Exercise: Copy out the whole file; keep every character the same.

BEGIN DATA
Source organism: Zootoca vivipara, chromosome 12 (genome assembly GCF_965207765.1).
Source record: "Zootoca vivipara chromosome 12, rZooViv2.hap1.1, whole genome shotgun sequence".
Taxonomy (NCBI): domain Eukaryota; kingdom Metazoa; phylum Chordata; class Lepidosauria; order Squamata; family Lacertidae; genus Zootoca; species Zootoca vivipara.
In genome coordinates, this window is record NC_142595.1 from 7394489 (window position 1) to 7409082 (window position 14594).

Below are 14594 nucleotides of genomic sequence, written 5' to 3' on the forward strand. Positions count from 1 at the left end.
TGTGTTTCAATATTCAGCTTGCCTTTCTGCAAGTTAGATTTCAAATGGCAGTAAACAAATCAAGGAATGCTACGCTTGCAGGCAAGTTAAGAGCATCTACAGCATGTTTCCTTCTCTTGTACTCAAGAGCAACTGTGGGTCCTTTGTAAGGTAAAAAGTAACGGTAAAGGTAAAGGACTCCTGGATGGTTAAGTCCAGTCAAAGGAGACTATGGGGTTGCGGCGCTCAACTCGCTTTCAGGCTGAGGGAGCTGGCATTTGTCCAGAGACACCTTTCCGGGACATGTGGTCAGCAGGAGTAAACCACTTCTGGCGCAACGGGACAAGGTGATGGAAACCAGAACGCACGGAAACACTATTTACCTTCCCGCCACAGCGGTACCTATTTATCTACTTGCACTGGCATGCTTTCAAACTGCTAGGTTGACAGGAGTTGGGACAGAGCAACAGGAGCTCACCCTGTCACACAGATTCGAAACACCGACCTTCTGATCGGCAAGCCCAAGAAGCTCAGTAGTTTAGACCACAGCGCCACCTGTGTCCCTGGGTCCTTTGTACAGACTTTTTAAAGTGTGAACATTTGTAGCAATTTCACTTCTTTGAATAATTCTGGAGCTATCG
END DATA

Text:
Source organism: Zootoca vivipara, chromosome 12 (genome assembly GCF_965207765.1).
Source record: "Zootoca vivipara chromosome 12, rZooViv2.hap1.1, whole genome shotgun sequence".
Taxonomy (NCBI): domain Eukaryota; kingdom Metazoa; phylum Chordata; class Lepidosauria; order Squamata; family Lacertidae; genus Zootoca; species Zootoca vivipara.
In genome coordinates, this window is record NC_142595.1 from 7394489 (window position 1) to 7409082 (window position 14594).

Below are 14594 nucleotides of genomic sequence, written 5' to 3' on the forward strand. Positions count from 1 at the left end.
TGTGTTTCAATATTCAGCTTGCCTTTCTGCAAGTTAGATTTCAAATGGCAGTAAACAAATCAAGGAATGCTACGCTTGCAGGCAAGTTAAGAGCATCTACAGCATGTTTCCTTCTCTTGTACTCAAGAGCAACTGTGGGTCCTTTGTAAGGTAAAAAGTAACGGTAAAGGTAAAGGACTCCTGGATGGTTAAGTCCAGTCAAAGGAGACTATGGGGTTGCGGCGCTCAACTCGCTTTCAGGCTGAGGGAGCTGGCATTTGTCCAGAGACACCTTTCCGGGACATGTGGTCAGCAGGAGTAAACCACTTCTGGCGCAACGGGACAAGGTGATGGAAACCAGAACGCACGGAAACACTATTTACCTTCCCGCCACAGCGGTACCTATTTATCTACTTGCACTGGCATGCTTTCAAACTGCTAGGTTGACAGGAGTTGGGACAGAGCAACAGGAGCTCACCCTGTCACACAGATTCGAAACACCGACCTTCTGATCGGCAAGCCCAAGAAGCTCAGTAGTTTAGACCACAGCGCCACCTGTGTCCCTGGGTCCTTTGTACAGACTTTTTAAAGTGTGAACATTTGTAGCAATTTCACTTCTTTGAATAATTCTGGAGCTATCG